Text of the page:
Is enhancement of adult hippocampal neurogenesis sufficient to improve mood-related behaviour?

Compared to loss-of-function studies, very few investigations have examined whether selectively increasing adult hippocampal neurogenesis is sufficient to improve mood-related behaviour. A gain-of-function approach involving neural precursor cell-selective deletion of the proto-oncogene Bax was developed to genetically expand the population of adult-born neurons99. Although no baseline improvement in mood was found, enhancing the level of neurogenesis using this approach was shown to promote behavioural resilience to chronic corticosterone administration46 and chronic social defeat stress88. However, these results need to be considered carefully given that Bax has a non-apoptotic role in the regulation of synaptic plasticity100. Interestingly, a recent study showed that chemogenetic stimulation of adult-born neurons alleviates depressive-like behaviour following uncontrolled chronic mild stress in mice80, indicating that the activity of these neurons is sufficient to promote stress resilience.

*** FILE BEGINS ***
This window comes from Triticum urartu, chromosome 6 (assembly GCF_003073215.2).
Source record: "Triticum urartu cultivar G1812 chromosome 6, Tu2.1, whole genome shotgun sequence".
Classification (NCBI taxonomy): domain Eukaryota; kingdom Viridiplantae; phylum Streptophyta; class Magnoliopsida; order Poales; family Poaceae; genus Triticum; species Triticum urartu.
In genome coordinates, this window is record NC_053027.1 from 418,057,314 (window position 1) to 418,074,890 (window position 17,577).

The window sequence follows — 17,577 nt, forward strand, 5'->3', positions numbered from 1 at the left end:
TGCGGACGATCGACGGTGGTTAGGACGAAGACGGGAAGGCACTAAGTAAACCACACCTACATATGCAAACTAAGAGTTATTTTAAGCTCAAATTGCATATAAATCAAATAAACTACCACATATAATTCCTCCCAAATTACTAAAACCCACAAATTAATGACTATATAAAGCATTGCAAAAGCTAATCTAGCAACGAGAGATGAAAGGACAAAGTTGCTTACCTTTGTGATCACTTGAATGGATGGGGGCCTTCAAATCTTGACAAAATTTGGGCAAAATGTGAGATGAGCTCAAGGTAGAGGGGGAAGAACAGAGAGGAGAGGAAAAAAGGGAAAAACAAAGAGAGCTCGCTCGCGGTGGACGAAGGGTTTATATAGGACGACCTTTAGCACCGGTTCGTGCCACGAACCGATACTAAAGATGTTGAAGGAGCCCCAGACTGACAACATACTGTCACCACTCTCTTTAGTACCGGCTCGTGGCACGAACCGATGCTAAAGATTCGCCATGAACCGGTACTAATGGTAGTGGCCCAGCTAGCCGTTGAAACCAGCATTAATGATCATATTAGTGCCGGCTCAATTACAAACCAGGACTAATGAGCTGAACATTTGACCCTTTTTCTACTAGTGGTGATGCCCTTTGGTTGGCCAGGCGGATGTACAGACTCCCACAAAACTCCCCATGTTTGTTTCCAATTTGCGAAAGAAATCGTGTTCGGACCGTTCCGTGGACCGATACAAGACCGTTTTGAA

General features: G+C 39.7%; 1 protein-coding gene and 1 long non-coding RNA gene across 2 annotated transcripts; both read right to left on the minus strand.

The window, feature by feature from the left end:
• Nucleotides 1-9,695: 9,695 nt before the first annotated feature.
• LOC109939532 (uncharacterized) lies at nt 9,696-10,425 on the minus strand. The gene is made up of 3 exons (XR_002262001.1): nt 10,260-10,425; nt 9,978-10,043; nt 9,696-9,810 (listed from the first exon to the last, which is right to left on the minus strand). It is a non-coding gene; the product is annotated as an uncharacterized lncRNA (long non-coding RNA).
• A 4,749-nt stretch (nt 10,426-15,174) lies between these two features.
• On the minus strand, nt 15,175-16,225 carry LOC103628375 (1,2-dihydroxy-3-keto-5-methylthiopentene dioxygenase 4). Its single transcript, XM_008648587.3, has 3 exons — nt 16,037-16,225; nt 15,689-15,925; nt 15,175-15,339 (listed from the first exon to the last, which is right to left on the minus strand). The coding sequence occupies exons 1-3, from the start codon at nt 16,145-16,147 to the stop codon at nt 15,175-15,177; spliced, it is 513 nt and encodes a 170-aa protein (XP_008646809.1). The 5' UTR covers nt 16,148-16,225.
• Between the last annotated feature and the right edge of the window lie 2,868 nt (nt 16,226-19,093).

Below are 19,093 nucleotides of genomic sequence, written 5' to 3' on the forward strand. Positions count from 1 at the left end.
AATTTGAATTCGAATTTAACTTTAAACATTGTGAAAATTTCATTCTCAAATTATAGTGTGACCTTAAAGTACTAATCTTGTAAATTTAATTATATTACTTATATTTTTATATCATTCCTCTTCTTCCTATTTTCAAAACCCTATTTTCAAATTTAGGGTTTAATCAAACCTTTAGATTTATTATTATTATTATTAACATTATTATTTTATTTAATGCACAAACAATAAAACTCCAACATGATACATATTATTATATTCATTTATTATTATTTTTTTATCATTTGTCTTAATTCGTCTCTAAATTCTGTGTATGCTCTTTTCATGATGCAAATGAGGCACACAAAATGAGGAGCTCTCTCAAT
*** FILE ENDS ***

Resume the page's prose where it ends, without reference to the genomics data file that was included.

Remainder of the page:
Concluding remarks and outlook

The connection between stress, adult hippocampal neurogenesis and neuropsychiatric disorders has been a subject of intense investigation over the past two decades. However, so far, the neurogenic theory of mood disorders has fallen short in providing a unified mechanism that links stress to affective behaviour, as simple subtraction or addition of adult-born neurons alone is not sufficient to lead to anxiety/depression or have antidepressant-like effects, respectively. Moreover, the jury is still out regarding whether and how adult-born neurons in the hippocampus contribute towards promoting resilience or susceptibility to stress-related mood disorders.